Jen insisted on going to school in dresses. The therapist supported this and told Jen to use the girls room when no one else was there. Mommy and GM met with teachers and the principal several times to let them know what would happen. The principal even met with Jen in her office to prepare.
Then the letter arrived. It seems one parent had complained about Jen using the girls room. “The school was going to pursue legal action if (Mommy) didn’t punish her for this,” said GM. “Plus, they were going to follow her around school.” GM and Mommy weren’t about to punish Jen or accept separate and unequal treatment.
Jen had gone from a problem child to a student of the month. She loved school and had lots of friends. Now, said GM, “Jen came home crying saying she can’t use the bathroom, ‘because I’m making them uncomfortable.'”
In the closest thing the school came to trying a compromise, the principal said Jen would have to use the nurse’s office restroom. While GM and Mommy heard this and thought they could frame it as their idea and something special. Unfortunately, the principal presented this as a mandate to Jen before letting them know what was up. Thus, Jen felt punished and tried to go the dayswithout using any restroom.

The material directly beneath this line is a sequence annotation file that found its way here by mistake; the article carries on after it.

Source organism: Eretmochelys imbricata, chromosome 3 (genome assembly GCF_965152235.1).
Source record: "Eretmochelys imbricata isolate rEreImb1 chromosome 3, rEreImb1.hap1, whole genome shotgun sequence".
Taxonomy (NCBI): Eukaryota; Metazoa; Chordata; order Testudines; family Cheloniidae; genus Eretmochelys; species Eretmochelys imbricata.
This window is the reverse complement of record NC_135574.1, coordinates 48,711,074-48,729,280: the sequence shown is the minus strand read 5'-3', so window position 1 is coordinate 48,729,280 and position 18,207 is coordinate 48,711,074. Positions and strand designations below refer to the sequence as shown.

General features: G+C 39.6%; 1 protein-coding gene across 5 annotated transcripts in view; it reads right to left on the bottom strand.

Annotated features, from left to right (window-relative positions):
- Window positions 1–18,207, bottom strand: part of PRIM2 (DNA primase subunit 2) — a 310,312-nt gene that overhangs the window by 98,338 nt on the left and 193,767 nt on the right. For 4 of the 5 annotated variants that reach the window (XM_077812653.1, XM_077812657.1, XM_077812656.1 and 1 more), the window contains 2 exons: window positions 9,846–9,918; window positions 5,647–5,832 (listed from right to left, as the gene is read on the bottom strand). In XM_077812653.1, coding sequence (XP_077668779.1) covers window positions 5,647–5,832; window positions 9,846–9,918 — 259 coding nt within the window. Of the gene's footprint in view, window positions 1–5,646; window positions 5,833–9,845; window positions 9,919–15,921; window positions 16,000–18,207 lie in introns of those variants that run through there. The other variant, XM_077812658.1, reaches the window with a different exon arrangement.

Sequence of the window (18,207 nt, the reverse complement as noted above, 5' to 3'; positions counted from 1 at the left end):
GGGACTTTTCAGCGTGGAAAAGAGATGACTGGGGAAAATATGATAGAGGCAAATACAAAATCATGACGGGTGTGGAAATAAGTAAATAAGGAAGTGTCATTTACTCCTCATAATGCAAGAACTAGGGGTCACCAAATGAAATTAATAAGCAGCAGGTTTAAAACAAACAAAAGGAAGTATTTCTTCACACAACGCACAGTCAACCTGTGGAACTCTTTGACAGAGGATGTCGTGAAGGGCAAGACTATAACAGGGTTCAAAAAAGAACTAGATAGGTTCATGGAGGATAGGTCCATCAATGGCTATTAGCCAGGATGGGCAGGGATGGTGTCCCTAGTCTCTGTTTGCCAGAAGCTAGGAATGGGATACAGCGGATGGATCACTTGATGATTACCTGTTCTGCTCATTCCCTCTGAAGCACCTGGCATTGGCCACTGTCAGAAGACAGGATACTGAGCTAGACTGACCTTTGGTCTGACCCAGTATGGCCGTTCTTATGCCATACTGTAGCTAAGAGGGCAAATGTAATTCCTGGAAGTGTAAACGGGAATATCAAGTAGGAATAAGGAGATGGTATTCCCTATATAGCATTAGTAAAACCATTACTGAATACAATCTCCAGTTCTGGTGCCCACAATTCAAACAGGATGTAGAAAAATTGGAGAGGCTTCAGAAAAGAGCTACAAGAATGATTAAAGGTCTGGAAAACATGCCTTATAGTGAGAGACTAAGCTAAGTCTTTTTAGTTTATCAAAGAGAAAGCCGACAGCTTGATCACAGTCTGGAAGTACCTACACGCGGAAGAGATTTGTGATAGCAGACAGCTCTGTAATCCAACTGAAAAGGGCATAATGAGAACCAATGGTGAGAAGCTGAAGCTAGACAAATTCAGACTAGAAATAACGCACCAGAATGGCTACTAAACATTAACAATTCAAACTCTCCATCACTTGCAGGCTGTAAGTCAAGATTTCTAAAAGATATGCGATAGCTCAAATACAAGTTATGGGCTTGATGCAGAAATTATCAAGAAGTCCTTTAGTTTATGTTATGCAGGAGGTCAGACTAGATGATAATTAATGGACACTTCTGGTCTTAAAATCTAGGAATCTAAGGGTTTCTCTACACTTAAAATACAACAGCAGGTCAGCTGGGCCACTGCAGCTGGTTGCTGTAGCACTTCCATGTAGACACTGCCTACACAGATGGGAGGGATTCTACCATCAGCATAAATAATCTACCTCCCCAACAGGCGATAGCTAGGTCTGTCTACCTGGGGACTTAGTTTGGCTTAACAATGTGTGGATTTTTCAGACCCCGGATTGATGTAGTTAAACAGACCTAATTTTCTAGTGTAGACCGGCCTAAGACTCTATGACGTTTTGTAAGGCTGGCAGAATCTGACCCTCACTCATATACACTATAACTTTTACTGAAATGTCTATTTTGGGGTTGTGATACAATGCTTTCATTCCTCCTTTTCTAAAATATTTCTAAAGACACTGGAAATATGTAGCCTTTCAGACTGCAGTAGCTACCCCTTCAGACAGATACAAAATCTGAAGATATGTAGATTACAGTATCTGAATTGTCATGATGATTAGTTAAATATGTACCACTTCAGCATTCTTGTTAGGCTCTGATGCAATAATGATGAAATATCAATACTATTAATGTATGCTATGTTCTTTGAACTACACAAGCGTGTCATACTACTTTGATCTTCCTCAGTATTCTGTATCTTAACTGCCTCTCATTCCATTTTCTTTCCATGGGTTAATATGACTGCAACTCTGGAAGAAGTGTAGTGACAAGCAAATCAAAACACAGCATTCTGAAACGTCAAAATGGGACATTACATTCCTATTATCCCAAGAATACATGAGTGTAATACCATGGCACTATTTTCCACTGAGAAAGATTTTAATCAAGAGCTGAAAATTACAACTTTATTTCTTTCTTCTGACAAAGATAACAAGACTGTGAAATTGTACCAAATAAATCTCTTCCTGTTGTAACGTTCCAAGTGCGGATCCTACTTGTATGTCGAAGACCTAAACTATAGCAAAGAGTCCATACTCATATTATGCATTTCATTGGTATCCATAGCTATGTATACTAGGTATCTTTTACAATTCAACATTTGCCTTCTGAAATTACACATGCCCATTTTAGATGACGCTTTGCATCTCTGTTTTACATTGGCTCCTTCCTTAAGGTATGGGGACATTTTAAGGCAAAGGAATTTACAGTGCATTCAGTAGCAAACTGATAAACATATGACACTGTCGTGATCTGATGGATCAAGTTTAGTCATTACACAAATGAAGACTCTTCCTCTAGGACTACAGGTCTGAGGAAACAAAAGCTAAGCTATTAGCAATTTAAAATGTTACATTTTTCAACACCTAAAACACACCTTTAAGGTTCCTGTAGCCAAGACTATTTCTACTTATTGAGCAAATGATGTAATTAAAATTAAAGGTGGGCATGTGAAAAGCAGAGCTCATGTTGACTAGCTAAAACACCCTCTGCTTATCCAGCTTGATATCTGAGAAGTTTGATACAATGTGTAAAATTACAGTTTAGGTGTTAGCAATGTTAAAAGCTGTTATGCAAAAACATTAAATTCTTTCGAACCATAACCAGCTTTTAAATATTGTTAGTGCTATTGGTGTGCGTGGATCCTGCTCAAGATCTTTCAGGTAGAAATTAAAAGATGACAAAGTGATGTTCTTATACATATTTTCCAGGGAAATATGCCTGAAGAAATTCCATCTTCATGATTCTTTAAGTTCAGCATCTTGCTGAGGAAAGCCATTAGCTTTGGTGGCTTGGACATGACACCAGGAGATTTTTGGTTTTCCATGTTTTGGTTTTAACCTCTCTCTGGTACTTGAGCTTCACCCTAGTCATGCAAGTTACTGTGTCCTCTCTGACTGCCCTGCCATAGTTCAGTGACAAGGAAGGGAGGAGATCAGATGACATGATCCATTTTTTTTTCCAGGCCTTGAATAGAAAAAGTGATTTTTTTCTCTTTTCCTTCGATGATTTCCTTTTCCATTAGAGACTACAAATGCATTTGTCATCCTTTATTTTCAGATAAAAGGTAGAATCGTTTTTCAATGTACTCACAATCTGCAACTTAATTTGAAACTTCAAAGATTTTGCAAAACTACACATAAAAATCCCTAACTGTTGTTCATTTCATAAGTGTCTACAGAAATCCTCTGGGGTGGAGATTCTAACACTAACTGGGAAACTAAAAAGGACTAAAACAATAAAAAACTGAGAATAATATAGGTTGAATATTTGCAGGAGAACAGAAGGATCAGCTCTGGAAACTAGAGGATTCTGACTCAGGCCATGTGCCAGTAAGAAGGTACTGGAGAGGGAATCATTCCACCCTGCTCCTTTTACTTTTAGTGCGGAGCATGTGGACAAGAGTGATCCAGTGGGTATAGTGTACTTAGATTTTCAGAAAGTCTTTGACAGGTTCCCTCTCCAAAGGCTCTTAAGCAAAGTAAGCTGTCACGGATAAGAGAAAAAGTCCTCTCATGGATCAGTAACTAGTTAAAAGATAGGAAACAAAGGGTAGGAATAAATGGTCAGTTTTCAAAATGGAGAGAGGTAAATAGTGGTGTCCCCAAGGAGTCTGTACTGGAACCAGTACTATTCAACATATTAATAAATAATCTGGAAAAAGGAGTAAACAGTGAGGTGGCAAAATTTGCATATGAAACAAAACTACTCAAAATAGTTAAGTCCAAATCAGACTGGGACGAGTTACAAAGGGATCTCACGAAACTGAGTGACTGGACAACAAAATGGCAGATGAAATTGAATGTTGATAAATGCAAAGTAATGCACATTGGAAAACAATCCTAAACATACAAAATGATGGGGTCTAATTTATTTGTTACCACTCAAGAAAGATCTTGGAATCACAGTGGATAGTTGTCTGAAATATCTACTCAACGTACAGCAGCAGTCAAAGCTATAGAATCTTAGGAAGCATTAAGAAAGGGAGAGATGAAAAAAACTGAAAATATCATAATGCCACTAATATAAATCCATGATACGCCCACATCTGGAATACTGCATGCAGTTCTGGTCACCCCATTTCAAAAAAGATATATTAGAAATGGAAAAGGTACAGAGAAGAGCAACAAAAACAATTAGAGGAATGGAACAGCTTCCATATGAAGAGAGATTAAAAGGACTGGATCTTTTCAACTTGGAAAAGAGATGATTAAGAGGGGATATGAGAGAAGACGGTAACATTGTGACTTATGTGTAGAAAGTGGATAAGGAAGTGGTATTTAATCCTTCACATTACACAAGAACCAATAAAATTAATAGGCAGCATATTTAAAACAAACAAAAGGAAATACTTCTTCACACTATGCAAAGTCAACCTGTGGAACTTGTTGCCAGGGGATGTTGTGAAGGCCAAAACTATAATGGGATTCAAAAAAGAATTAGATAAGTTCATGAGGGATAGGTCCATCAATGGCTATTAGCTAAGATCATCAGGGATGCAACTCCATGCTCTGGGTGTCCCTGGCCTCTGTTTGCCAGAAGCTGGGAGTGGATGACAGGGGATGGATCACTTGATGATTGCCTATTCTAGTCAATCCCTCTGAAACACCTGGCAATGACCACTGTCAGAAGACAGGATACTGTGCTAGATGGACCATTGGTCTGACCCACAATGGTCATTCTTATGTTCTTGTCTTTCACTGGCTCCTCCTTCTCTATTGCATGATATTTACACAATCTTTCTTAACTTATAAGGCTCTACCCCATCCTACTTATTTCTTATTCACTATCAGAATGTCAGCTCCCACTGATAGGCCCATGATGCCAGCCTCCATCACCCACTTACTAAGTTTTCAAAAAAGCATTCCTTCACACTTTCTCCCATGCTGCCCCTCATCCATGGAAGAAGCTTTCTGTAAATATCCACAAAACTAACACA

More to Be Done
Jen loves school, but short-term, she’s not there. Until arrangements are in place and there is a clear understanding, she’s being home schooled. Oddly GM and Mommy had some experience with this years before in a previous school with the first daughter. She was diabetic and the school would not medicate her as needed for her health. They resolved that and got her back in.
Likewise, the aim her is to get Jen back in class with her friends, who GM says are fine with the transition. Meanwhile, GM and Mommy have been in contact with a GLAD lawyer as well as counterparts in two other states. The school will receive guidelines on how to deal with a transgender student.